Once you have booked your tickets , call us to arrange you Taxi to the Studios, we will drop you outside the door and wait ( 4 hours is included in the price) and once you have finished, we will drop you at any agreed location.

    For more information or to book contact us at info@corporate-black-cabs.co.uk

    Harry Potter1

  3. Black Cab to Heathrow

    If you are travelling to Heathrow Airport today from Central London please use the A40.

    The A4 is closed from chiswick to Knightsbridge for the PRU 100 mile bike ride

  4. Wi-fi in Taxis

    All our Taxis have wi-fi available , just ask the driver for the password

  5. Fixed Rates

    Our new fixed rates to all London Airports is now available

     

  6. Traffic News

    Avoid Vauxhall, Kennington , Pimlico and all surrounding areas

  7. Traffic news

  8. City Airport

     

    • 6.9 miles east of Central London
    • Only 1 runaway (4900 ft long)
    • Opened 31st May 1987 officially by the Queen in November 1987
    • 1st year 133,000 passengers took flights to only Plymouth, Paris and Holland
    • 1990 230,000 passengers
    • 1995 500,000 passengers
    • 2000 1.5 million passengers
    • Also a jet centre ajason to terminal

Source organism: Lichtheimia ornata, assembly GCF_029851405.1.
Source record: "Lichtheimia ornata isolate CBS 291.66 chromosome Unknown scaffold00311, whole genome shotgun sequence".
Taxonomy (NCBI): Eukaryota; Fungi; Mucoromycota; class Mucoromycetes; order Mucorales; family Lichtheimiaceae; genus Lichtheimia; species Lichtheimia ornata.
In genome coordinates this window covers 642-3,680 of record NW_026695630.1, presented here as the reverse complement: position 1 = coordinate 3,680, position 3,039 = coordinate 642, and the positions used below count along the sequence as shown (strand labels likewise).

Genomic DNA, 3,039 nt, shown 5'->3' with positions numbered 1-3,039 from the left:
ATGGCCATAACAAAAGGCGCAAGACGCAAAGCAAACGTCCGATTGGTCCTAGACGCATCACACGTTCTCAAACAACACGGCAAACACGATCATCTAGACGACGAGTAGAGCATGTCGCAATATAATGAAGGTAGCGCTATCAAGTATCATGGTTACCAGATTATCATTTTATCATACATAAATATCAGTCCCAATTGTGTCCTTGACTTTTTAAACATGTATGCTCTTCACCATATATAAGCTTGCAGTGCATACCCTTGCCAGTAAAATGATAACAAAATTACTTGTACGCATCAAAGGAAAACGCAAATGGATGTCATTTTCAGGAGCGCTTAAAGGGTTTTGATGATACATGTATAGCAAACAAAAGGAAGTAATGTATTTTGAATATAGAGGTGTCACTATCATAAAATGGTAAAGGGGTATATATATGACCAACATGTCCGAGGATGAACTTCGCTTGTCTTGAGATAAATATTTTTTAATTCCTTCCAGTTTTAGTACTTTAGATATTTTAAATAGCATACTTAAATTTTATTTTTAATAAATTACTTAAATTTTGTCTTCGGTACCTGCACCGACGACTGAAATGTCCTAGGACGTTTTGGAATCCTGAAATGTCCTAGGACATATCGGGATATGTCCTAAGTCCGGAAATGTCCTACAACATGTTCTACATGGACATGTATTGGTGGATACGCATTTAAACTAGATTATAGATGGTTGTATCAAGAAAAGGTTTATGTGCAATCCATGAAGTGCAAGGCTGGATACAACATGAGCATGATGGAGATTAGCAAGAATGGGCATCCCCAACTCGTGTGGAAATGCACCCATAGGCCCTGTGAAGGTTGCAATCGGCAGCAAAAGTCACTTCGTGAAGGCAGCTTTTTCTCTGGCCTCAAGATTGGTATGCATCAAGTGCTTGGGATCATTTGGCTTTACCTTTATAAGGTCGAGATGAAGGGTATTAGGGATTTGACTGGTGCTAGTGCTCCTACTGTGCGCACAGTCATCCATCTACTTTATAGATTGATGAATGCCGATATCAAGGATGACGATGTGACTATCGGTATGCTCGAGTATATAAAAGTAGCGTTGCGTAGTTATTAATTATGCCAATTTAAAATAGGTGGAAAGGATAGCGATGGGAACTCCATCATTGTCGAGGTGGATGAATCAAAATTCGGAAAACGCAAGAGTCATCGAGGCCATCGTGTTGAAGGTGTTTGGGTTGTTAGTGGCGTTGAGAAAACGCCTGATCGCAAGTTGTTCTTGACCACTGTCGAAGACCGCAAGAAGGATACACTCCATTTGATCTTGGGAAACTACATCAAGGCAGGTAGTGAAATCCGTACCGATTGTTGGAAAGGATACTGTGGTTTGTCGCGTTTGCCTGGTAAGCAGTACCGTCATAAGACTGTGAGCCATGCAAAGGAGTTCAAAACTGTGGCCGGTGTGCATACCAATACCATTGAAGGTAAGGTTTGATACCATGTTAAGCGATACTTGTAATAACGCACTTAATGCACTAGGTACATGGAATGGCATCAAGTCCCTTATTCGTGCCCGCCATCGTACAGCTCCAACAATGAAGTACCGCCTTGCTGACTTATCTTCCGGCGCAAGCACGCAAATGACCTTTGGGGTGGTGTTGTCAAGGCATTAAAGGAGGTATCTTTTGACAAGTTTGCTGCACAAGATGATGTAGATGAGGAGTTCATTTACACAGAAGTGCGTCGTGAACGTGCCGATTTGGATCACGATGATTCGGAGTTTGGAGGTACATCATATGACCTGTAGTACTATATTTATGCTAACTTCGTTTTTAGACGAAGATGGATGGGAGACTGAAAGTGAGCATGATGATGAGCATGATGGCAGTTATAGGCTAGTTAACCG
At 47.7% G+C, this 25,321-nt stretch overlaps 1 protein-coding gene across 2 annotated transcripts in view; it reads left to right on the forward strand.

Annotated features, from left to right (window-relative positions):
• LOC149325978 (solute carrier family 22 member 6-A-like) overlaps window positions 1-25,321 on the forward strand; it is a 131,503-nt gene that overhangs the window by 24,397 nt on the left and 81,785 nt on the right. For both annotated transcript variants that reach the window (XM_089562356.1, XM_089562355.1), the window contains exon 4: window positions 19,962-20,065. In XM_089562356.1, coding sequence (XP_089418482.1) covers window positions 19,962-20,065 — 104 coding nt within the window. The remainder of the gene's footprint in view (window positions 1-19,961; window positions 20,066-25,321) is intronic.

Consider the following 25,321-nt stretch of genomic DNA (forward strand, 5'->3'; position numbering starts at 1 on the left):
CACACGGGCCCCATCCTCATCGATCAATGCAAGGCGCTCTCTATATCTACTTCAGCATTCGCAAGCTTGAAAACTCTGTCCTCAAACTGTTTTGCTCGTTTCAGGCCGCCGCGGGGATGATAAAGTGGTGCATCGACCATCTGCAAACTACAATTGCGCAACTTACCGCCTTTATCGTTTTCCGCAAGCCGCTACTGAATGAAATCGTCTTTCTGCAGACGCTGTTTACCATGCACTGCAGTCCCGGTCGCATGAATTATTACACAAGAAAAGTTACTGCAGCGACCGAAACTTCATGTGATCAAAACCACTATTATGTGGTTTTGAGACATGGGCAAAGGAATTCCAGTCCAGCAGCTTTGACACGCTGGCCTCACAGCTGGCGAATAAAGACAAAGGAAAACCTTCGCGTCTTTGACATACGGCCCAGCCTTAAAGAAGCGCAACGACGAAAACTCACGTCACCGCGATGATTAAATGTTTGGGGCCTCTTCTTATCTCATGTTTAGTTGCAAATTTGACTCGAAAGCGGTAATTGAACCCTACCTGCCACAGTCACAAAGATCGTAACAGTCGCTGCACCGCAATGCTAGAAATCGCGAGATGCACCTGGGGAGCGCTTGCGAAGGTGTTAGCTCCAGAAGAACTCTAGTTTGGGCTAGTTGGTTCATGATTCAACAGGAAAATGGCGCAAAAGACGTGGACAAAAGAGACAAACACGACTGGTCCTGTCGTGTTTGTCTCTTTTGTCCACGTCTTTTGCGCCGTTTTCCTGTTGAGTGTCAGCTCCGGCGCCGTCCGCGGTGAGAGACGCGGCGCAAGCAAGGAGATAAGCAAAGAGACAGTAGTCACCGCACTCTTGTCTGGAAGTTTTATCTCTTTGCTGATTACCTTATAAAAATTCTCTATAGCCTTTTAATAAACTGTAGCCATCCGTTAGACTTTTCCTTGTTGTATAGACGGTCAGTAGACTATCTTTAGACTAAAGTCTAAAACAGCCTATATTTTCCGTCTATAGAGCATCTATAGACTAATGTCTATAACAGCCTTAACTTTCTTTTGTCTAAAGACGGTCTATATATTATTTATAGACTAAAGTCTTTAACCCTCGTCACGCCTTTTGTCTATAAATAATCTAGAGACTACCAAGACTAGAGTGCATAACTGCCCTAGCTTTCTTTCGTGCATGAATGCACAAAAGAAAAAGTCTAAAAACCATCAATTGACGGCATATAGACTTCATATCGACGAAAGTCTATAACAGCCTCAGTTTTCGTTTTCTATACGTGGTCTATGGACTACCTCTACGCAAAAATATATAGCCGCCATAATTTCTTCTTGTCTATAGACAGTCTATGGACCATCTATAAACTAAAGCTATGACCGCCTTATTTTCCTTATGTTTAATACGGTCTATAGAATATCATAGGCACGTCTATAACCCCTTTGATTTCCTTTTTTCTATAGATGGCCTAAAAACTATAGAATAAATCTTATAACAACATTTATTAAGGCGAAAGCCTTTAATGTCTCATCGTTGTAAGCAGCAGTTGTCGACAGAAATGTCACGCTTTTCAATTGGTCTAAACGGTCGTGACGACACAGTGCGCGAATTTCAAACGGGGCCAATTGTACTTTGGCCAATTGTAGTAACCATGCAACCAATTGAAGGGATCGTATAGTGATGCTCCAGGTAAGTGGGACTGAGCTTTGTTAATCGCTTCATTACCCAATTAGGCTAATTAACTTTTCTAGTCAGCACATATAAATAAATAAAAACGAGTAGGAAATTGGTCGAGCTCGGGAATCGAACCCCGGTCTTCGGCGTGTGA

• Operates a twice daily flights to New York stopping at Shannon

     

    T0/FROM

    LONDON CITY AIRPORT

    A £10.00 surcharge will be added for Meet and Greet at the Airport

    CanaryWharf £30.00
    Old Street £35.00
    Waterloo £40.00
    Mayfair £50.00
    Camden £55.00
    Chelsea £50.00
    Battersea £50.00
    Wimbledon £60.00
    Gatwick £125.00
    Luton £120.00
    Stansted £90.00
    Clapham £60.00
    Heathrow £90.00
    Biggin Hill £75.00
    Brighton £175.00
    Southampton £220.00
    Dover £220.00
    Harwich £220.00
    Tilbury £70.00
  9. Biggin Hill Airport

    • 14 miles south east of Central London
    • Was known as RAF Biggin Hill
    • Last RAF involment was 1992, when last section moved ro RAF Cramford (Pls Check)
    • Had a major role in the Battle of Britain in WW11, claimed 1400 emery aircraft
    • Currently no secluded airline service
    • Mainly General/Private Aviation along with Large Business Jets
    • 2001 Bromley Council succeeded in court to stop the airport from selling tickets to the public for flights to and from Biggin Hill
    • 2010 It cancelled its 25 year contract without notice for the annual Air Display that is held in June

     

    T0/FROM BIGGIN HILL AIRPORT
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    £10.00 surcharge will be added for Meet and Greet at the Airport
    Canary Wharf £70.00
    Heathrow £120.00
    Fulham £70.00
    Mayfair £70.00
    Old Street £75.00
    Wandsworth £70.00
    Gatwick £90.00
    City Airport £75.00
    Southampton £225.00
    Luton £180.00
    Southend £165.00
    Tilbury £95.00
    Harwich £210.00
    Stansted £130.00
     Wembley  £100.00
  10. Winter Olympics

    IMG_0623

     

    The vehicles we are Driving while training, all 4 wheel driver with snow tyres